| 1968, India.
132 min, B/W & color, In Bengali with subtitles.
||Purnima Pictures (Nepal Dutta,
|Screenplay & Direction:
||Satyajit Ray, from the story
- 'Goopy Gyne Bagha Byne' by Upendrakishore Ray (Roychowdhury)
||Nripen Paul, Atul Chatterjee,
|Goopy Songs sung by:
|Anup Kumar Ghoshal
|King of Shundi/ King of Halla:
|Barfi, the Magician:
|Prime Minister of Halla:
|Commander-in-Chief of Halla:
|Spy from Halla:
|King of Amloki:
|King of Ghosts:
||Haridhan Mukherjee, Abani Chatterjee,
Khagen Pathak, Binoy Bose, Prasad Mukherjee
|Singers at the court of Shundi:
||Joykrishna Sanyal, Tarun Mitra,
Ratan Banerjee, Kartik Chatterjee
Goopy, a young farmer’s son with a passion to sing and
marked absence of talent, is banished by the king from the kingdom,
as Goopy has the audacity to disturb the king in his slumber with
dreadful singing. Crestfallen Goopy arrives in a forest riding
a donkey. He meets Bagha, a drummer from a neighbouring kingdom,
who too has been banished by his king for his terrible drumming.
Goopy and Bagha soon are good friends and start their terrible
music. They encounter a bizarre dance of the forest ghost. They
manage to please the king of the ghosts, who grants them three
boons – instant food and clothing, instant travel and musical
talent that can spellbind audiences. The key to all the magic is
in two pair of slippers.
Wearing the magic slippers, they arrive in the kingdom of Shundi.
At a music contest held by the good king of Shundi, they enchant
the audiences and win the contest and are given positions as court
Meanwhile, the bad king of Halla, twin brother of the king of Shundi,
wants to declare a war. The king of Halla is not really a bad king
but is drugged and being controlled by the court magician Barfi.
He works for the greedy and ambitious Prime Minister. With their
magic powers, Goopy and Bagha avert the war. The twin brothers,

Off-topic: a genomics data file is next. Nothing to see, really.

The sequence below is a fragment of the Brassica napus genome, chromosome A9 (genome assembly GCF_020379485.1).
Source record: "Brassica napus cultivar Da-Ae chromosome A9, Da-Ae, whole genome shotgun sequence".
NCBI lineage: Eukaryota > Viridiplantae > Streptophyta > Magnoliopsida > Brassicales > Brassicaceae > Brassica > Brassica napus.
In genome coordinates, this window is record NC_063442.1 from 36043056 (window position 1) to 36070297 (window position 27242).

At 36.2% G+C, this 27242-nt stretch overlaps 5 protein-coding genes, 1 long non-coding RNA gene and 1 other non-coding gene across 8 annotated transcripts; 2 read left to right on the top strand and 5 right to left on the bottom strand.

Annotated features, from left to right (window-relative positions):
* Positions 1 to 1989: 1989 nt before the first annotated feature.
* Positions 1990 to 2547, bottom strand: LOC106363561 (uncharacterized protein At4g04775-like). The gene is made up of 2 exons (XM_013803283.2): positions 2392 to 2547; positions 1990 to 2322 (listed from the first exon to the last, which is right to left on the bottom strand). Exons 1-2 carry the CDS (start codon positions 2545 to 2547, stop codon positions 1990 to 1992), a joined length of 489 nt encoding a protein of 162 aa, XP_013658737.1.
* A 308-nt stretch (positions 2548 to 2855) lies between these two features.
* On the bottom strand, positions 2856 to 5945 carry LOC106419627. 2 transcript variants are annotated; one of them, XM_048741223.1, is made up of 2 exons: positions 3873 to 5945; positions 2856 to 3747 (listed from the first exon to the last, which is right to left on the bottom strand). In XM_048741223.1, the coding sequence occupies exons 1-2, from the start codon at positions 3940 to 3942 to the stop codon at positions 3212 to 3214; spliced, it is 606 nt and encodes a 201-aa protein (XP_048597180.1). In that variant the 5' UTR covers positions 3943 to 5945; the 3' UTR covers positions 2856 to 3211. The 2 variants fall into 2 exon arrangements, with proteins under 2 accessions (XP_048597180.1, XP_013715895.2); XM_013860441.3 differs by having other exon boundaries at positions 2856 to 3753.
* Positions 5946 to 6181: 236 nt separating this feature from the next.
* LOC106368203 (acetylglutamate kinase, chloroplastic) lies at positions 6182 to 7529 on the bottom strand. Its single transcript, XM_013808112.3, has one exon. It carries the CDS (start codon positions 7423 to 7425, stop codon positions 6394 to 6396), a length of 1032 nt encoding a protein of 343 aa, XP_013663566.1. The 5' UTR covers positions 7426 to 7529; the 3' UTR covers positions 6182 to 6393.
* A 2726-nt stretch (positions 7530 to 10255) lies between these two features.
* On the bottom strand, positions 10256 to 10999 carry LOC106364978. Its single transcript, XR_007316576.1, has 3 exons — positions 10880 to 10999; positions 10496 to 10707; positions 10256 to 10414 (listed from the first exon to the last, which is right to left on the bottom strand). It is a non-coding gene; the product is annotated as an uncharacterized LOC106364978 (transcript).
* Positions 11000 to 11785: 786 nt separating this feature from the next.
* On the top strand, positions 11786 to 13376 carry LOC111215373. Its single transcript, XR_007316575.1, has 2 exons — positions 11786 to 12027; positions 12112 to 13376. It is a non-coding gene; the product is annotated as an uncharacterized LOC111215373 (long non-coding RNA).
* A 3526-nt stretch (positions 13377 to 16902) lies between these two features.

kings of Shundi and Halla are reconciled and they offer to reward
Goopy and Bagha with their daughters in marriage.
Goopy Gyne Bagha Byne is a delightful, fun film for children
of all ages. The film ran to packed houses in Bengal for a record
fifty-one weeks and was by far the most commercially successful
Ray film. Tapen Chatterjee, then a newcomer, admirably plays the
role of Goopy and Rabi Ghosh, an experienced performer, plays Bagha
in this musical fantasy inhabited by ghosts, kings, crafty ministers,
soldiers, magicians, generals, courtiers, princesses, horses and
About six months after its release in Bengal, ray wrote to Marie
Seton, “It is extraordinary how quickly it has become part
of popular culture. Really there isn’t a single child in
the city who doesn’t know and sing the songs (from the film).” The
film was not well received abroad though. Andrew Robinson, Ray’s
biographer attributes this to its legends, dialogues, wit and lyrics
that cannot be translated effectively.
The film derives its inspiration from Ray’s grandfather -
Upendrakisore Ray’s story - 'Goopy Gyne Bagha Byne'.
Ray meticulously designed its characters and composed the music.
The special effects are definitely not like that of Hollywood films
of the era. Its 6 1/2 minute ghost dance is a sequence to watch
out for. The imaginative vitality of the visualization and execution
make the sequence a visual and aural treat. Ray combined live action,
shadow puppets and Indian percussion instruments –Ghatam,
Mridamgam, Mursring and Ganjra to create the mesmerizing sequence.
- Award for Best Direction, New Delhi, 1968
- President's Gold and Silver Medals, New Delhi, 1970
- Silver Cross, Adelaide, 1969
- Best Director, Auckland, 1969
- Merit Award, Tokyo, 1970
- Best Film, Melbourne, 1970
Other Online Reviews
Goopy and Bagha enjoy their own music in field ©Nemai Ghosh
Goopy and Bagha perfom for the King of Shundi ©Nemai Ghosh
and Bagha with the King of Shundi ©Nemai Ghosh
dance, a sketch by Ray ©Ray Family
Prime Minister of Halla and Goopy ©Nemai Ghosh
king and Prime Minister of Halla ©Nemai Ghosh
and Goopy ©Nemai Ghosh
the magician, a sketch by Ray ©Ray Family
Film Poster by Ray ©Ray Family